It’s a bit of a stretch thinking about the cold days when a good half of the country has been battling hot, muggy weather. Apparently, this past winter proved to be an quite a roller coast ride. We started the season off with record breaking snow in various areas in the United States. Remember the Christmas blizzard in the Midwest? The relentless snowstorms out west? Round after round of heavy snow began right around the Winter Solstice. Cheyenne, Wyoming actually saw a very snowy season with over 103″ inches of snow. That managed to make it into the top 5 snowiest seasons on record. Additionally, winter 2009/2010 was colder than average for the nation. Despite a healthy start to the winter season, it ended quite abruptly for many. Spring decided to knock on our door early (hey, I won’t complain). By the end of April, North American snow cover had retreated rapidly. In fact, snow cover in the U.S. was at its lowest since 1967, according to the National Oceanic and Atmospheric Administration (NOAA). It’s just an interesting dichotomy.
April 2010 Snow Cover (based on MODIS data).
NOAA stated the following: “Across North America, snow cover for April 2010 was 2.2 million square kilometers below average—the lowest April snow cover extent since satellite records began in 1967 and the largest negative anomaly to occur in the 521 months that satellite measurements are available.” Despite this, the west seems to be still hanging on to winter.
I was talking to my in-laws in Pollock Pines, CA (it sits at about 4000ish ft in elevation). They had attended their son’s law school graduation in Santa Barbara last week. It was a beautiful, warm, sunny day. Then they drove home only to find 3″ of snow on the ground. They asked me, “When is Winter going to end?!” Out west, winter still refuses to let go. Yes, it’s common to see snow in the highest of elevations, but snow has been invading more populated elevations in the Sierras and Rockies. It’s now the end of May and more snow is expected to plague the Sierras:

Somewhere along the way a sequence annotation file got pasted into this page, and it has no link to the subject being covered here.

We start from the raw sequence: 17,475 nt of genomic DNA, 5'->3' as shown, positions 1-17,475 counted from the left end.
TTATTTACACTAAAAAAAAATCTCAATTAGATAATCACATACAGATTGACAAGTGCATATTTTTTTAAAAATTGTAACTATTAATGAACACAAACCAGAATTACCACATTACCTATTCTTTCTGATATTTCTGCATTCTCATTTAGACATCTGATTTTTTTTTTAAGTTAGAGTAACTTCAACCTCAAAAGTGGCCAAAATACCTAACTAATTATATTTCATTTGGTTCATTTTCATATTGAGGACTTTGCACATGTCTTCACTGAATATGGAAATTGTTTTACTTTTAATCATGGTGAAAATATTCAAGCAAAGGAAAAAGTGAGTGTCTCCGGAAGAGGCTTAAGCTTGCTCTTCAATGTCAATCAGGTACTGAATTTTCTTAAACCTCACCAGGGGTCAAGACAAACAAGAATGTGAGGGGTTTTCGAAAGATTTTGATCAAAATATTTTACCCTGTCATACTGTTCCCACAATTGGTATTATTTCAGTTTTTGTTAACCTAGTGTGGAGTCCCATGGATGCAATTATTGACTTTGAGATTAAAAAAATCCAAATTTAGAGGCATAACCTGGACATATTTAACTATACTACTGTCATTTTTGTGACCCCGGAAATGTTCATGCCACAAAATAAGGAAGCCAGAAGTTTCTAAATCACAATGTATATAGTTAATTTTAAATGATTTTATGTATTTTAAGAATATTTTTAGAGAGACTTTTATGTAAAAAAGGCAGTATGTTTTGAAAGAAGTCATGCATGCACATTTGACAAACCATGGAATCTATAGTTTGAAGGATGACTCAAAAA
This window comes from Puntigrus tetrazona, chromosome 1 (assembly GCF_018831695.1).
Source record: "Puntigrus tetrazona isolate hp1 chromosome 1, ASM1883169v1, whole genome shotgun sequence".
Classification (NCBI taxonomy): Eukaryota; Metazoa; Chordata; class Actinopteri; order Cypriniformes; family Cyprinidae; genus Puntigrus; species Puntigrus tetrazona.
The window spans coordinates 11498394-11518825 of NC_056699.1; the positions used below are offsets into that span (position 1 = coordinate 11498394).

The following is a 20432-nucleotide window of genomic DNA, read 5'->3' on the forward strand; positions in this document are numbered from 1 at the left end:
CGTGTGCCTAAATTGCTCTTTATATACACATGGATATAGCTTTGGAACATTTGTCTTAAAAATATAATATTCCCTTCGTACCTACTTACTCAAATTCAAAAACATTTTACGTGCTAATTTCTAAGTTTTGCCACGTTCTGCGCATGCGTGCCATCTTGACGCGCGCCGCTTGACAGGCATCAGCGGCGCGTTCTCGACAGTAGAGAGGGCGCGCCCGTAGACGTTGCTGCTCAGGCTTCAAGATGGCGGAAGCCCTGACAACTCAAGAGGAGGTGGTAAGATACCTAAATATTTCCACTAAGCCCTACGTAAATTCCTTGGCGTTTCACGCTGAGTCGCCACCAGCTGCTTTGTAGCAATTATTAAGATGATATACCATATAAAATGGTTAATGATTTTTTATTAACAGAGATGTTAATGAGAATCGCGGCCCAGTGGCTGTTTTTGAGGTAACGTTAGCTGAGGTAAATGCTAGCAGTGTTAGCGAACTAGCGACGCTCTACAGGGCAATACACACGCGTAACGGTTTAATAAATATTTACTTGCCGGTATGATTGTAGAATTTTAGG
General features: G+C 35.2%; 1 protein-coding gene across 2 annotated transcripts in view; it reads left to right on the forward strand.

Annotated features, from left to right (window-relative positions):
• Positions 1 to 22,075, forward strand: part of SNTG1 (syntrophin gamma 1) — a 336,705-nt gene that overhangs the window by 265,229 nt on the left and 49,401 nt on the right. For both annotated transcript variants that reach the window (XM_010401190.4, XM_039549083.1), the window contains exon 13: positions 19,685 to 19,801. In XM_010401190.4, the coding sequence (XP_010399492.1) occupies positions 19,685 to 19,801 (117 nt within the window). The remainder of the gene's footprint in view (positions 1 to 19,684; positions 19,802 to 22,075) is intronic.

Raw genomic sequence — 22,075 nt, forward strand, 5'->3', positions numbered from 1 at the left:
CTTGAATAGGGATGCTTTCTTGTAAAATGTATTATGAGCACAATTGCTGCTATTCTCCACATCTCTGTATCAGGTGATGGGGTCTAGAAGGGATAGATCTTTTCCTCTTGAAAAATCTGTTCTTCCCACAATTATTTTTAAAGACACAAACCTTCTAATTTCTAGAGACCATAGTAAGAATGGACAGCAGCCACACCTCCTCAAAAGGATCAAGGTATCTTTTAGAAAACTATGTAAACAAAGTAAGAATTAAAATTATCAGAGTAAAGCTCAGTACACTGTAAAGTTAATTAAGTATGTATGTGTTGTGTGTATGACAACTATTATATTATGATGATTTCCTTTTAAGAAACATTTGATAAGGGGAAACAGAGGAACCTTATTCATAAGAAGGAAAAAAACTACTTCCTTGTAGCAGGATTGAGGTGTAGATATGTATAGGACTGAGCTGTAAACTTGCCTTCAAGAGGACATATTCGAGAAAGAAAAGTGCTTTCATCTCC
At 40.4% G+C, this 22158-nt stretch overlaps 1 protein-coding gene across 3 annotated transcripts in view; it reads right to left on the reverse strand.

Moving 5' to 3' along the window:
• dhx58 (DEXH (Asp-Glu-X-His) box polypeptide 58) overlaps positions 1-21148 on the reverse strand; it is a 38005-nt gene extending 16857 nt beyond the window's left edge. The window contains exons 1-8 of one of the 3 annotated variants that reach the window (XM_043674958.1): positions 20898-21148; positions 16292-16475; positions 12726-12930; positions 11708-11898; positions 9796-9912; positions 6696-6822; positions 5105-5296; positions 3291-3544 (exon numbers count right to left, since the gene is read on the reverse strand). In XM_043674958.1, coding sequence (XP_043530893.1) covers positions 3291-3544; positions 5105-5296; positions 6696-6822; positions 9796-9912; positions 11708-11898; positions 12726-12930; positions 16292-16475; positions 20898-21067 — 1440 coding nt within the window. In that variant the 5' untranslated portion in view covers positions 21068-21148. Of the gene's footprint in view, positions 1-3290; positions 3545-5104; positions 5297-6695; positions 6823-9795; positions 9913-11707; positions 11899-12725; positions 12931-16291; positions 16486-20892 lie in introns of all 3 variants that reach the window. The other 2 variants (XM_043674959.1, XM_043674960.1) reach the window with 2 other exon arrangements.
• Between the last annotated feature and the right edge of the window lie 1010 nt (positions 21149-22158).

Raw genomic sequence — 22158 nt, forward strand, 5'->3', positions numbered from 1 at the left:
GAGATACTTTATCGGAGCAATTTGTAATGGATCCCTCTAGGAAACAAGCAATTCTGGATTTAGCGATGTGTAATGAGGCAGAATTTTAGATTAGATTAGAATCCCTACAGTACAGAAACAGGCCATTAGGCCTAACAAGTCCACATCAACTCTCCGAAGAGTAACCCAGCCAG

Another winter storm plagues the Sierras
Snow levels are expected to be at around 5000 feet with the storm out west (with some areas seeing snow levels dropping to 4500 ft). Three to six inches of fresh powder will drape the 5000 ft levels and even higher totals (over 8″) at the higher peaks. Gusty winds will accompany the snow too. Well, at least the skiiers won’t have anything to worry about. There still are some resorts open. Donner Pass is open for skiing this memorial day weekend. It’s looking promising:
Donner Pass on May 27th.
Yesterday, Walworth County North Dakota got rocked by a large and violent tornado. It’s hard to tell by video along, but to me, it looks like at times, it may have been at least a 1/2 mile wide: Take a look for yourself:
This one really takes my breath away:
Look at how large it is! Not sure how strong the winds are, it’s hard to tell, but at least 150 mph from my experience.
Yesterday was only a slight risk of severe weather… but we still saw a violent tornado. Just because the SPC issues a slight risk… it does not mean the storms will not be violent, just that there will not be an out break.
Today, there is more of a hail risk, then a tornado risk. Above is SPC’s thoughts on the tornado probability for today.
There will be another chase possibility Monday from South Dakota to Nebraska, after that… the pattern looks fairly quiet, until next Saturday, where we could see more severe storms returning to the Northern Plains.